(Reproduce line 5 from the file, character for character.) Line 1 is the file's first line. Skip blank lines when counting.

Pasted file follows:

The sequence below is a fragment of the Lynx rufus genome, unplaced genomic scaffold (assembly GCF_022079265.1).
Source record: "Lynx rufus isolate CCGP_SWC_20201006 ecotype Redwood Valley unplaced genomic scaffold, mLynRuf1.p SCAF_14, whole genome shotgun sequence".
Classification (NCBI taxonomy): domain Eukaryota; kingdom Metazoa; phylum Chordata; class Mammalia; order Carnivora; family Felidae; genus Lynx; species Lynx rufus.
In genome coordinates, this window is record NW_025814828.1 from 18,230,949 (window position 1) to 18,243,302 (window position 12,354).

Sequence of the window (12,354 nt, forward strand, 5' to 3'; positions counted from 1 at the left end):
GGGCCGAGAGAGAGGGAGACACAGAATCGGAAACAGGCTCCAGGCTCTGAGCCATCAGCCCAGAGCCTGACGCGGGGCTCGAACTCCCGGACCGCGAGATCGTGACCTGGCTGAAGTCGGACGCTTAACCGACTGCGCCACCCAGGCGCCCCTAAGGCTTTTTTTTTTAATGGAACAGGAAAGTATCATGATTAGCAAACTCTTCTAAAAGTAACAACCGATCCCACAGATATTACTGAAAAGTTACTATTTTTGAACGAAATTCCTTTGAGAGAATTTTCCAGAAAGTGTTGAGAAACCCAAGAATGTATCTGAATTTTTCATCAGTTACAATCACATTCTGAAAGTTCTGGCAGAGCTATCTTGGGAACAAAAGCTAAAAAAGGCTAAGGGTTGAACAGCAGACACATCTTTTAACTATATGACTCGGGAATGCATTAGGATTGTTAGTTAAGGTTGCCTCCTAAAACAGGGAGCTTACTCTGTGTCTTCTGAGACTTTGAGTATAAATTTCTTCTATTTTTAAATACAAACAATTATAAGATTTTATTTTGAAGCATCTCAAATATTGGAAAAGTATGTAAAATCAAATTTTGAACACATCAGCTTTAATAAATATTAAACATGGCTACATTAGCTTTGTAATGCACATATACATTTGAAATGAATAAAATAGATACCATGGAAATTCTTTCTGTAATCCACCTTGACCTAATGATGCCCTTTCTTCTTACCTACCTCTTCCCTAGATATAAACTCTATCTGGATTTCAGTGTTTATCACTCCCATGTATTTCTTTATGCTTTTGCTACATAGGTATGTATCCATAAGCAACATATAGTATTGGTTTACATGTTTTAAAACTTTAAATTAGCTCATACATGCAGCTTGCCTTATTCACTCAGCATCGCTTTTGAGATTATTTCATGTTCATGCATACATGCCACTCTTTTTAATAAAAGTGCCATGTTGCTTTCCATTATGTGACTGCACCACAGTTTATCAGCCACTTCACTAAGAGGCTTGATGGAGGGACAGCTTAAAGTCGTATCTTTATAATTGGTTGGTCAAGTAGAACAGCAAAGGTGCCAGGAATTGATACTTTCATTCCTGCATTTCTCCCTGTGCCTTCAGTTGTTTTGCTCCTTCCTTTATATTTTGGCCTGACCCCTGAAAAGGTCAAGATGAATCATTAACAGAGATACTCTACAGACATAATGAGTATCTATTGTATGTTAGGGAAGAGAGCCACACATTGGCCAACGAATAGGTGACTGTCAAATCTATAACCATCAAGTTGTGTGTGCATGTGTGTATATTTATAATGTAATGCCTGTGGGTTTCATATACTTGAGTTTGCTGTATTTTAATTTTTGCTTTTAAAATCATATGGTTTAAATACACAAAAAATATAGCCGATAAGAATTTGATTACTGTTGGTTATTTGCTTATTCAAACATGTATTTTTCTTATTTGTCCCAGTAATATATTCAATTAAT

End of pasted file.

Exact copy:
Sequence of the window (12,354 nt, forward strand, 5' to 3'; positions counted from 1 at the left end):